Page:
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We want to make sure that America's Next Great Cartoonist provides a fair and equitable forum for aspiring cartoonists to submit their work, and that we are able to feature for our readers the best showcase of new talent possible.  We have therefore updated our rules and these FAQ as of May 13 in response to feedback from the public, and especially from the cartoonist community.  We are now offering $1,000 to the winner (in addition to the previously announced prizes), and we are expressly limiting our license in the cartoons submitted to us to eliminate any doubt that contestants are able to pursue other opportunities.  More details are below.


When I submit my cartoon to America's Next Great Cartoonist contest, do I forfeit rights to my work?


 No. We understand the amount of time and work that you have put into your entry submission, and we will therefore only use the cartoons you submit in your entry in limited ways for a limited period of time.  Moreover, we do not have any rights with respect to the concept or characters portrayed in those cartoons - you retain those rights.


While the contest is ongoing and shortly thereafter, we will have a limited license to use your submitted materials on washingtonpost.com, in our print products (e.g., The Washington Post and Express), in our mobile products, and in promotional materials related to the contest (for example, in a gallery of submitted entries on washingtonpost.com or our mobile website).  We will not use your entry cartoons in any other way without your advance permission.  Thirty (30) days after the contest ends, our license to the cartoons expires (except with respect to material we've already published, which will remain on washingtonpost.com or its mobile website in perpetuity). See Section 2 of the Complete Rules for more information on how your entry materials may be used.


What happens if I become a finalist ("Challenge Participant") or winner of this contest?


If you are selected by our judges as one of our ten (10) Challenge Participants, your entry cartoons will be posted, and members of the public will vote on their five favorite entrants, who will move on to our Challenge Round.  We will ask you to submit additional materials - including some additional cartoons - during the Challenge Round, and the public will pick the winner based on those materials.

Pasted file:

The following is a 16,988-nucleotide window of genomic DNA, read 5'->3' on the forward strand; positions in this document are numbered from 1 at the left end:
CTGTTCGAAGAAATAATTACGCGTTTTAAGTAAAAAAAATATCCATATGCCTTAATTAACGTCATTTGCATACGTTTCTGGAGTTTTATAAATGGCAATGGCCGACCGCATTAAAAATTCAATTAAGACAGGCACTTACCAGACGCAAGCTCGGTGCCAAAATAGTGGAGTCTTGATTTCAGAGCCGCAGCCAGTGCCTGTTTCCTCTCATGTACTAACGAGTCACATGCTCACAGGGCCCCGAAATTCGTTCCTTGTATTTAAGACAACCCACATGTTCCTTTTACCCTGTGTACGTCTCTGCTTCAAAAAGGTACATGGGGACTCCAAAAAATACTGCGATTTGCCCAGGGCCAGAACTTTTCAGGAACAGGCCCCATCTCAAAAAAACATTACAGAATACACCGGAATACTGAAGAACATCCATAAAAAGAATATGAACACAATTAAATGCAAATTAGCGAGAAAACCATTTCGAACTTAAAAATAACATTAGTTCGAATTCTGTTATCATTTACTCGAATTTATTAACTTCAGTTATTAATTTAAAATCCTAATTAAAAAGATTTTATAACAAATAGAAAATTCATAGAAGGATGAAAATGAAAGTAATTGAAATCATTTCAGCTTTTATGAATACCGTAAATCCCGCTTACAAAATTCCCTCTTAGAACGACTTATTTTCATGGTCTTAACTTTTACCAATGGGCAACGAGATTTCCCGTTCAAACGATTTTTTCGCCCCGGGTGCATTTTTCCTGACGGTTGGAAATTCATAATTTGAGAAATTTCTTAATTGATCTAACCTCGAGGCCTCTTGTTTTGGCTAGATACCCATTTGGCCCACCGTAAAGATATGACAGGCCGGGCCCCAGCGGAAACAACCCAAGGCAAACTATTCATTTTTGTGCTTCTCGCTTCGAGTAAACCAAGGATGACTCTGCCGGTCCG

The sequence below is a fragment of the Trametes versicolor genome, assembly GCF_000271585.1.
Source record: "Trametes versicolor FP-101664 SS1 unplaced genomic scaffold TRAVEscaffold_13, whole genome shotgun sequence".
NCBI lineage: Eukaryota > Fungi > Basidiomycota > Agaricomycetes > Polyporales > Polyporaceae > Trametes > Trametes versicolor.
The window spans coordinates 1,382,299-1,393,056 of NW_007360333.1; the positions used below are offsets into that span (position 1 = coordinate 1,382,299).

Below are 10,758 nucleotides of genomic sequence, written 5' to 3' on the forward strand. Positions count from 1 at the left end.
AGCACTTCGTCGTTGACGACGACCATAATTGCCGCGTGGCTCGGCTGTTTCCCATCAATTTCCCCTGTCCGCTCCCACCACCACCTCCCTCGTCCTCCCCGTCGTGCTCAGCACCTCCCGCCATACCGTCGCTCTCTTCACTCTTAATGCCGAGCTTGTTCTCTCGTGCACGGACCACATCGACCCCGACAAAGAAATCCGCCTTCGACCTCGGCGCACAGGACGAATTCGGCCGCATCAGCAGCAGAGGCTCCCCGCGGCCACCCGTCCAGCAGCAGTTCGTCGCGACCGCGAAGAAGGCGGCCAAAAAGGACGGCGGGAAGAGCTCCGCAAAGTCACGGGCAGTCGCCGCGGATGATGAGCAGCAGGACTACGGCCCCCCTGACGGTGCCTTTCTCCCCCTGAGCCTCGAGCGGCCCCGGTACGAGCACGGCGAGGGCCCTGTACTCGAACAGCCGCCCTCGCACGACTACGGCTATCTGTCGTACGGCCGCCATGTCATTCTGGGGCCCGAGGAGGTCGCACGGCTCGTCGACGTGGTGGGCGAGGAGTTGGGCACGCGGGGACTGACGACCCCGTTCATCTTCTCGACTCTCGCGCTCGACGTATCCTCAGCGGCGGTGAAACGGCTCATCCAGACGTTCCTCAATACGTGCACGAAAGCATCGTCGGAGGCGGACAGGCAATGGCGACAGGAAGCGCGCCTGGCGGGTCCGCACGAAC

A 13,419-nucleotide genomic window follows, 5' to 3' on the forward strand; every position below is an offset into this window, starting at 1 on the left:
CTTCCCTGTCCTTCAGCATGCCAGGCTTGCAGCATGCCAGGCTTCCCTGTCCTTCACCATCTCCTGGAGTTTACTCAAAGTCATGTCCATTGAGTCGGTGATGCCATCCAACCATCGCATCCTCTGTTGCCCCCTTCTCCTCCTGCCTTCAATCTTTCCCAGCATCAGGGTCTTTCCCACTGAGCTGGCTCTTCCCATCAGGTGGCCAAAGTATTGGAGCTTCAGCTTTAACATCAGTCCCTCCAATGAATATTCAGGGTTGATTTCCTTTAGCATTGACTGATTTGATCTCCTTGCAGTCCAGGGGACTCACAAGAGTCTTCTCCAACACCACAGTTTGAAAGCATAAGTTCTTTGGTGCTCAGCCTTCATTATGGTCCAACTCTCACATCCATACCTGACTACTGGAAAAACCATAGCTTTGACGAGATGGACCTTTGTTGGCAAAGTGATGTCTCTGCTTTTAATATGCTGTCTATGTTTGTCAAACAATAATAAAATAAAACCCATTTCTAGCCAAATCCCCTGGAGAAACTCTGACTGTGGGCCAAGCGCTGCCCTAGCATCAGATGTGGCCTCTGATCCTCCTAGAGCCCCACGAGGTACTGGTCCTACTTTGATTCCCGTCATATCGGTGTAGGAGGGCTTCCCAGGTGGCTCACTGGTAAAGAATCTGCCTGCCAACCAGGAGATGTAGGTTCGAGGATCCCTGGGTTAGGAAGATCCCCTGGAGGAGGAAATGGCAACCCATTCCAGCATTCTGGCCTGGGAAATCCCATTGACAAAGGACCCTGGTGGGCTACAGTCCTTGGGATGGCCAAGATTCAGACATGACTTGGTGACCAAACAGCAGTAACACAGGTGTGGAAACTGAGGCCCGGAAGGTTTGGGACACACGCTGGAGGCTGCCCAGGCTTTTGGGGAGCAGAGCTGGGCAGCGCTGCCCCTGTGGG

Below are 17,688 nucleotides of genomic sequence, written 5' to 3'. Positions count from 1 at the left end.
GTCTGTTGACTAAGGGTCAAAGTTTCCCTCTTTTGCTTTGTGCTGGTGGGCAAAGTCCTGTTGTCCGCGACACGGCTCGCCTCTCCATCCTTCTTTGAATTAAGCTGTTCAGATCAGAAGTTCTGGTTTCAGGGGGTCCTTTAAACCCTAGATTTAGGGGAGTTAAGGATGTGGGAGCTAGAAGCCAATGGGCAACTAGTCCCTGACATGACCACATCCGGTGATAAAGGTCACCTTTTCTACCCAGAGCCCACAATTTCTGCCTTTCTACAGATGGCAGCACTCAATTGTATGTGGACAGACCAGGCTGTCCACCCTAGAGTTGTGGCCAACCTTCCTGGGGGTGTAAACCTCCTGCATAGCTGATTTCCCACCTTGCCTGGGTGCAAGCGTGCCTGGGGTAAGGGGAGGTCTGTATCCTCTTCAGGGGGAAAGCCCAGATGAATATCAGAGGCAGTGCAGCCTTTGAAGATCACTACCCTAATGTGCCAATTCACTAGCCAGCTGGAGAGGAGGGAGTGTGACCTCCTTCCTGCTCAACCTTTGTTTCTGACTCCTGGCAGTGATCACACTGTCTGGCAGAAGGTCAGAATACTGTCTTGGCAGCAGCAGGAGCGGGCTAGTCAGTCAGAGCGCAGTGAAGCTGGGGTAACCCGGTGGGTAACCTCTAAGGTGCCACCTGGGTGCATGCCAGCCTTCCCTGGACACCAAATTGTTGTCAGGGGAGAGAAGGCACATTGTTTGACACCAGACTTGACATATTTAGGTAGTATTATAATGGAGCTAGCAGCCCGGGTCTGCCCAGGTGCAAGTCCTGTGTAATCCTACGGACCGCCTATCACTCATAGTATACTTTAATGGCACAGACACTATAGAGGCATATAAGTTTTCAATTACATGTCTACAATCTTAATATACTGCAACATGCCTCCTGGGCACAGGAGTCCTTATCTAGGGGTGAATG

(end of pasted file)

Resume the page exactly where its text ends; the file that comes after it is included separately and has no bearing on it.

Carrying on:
To preserve the integrity of the contest, we are asking all Challenge Participants to grant us a license in the cartoons they submit to us that is exclusive until thirty (30) days after the contest ends.  Until that license expires, you will not be permitted to disseminate any of your entry materials to any third parties (although we do not intend to impose any restrictions on how you may use or distribute any other cartoons you have drawn).  Our exclusivity ends thirty days after the contest ends, so you are free then to reuse or redistribute the materials you have submitted to us at your discretion.  As with all other entrants, we do not have any rights with respect to the concept or characters portrayed in those cartoons, and we will not use your submitted cartoons in any way not set forth in the rules without your advance permission.  See Sections 3 through 5 of the rules for more details on the Challenge Rounds.


 If I become a Challenge Participant or winner of this contest, what's in it for me?


If you are a Challenge Participant, your work will be exposed to a national audience, with the possibility of syndication through The Washington Post Writers Group and potential television and radio promotion. In addition, you will receive valuable feedback from some of the industry's leading cartoonists and the opportunity for your work to be viewed by syndicate editors and publishing professionals.


 If you win, you will receive $1,000 and get an opportunity to have your comic strip published daily for one month in the Style section of The Washington Post and in the Comic Riffs blog on washingtonpost.com. The winner will also receive a one-on-one consultation with a judge, and potentially be asked to participate in an online discussion and interviews. See Section 6 of the rules for more information on the prize.

Posted by The Washington Post on May 12, 2010 8:34 AM

 
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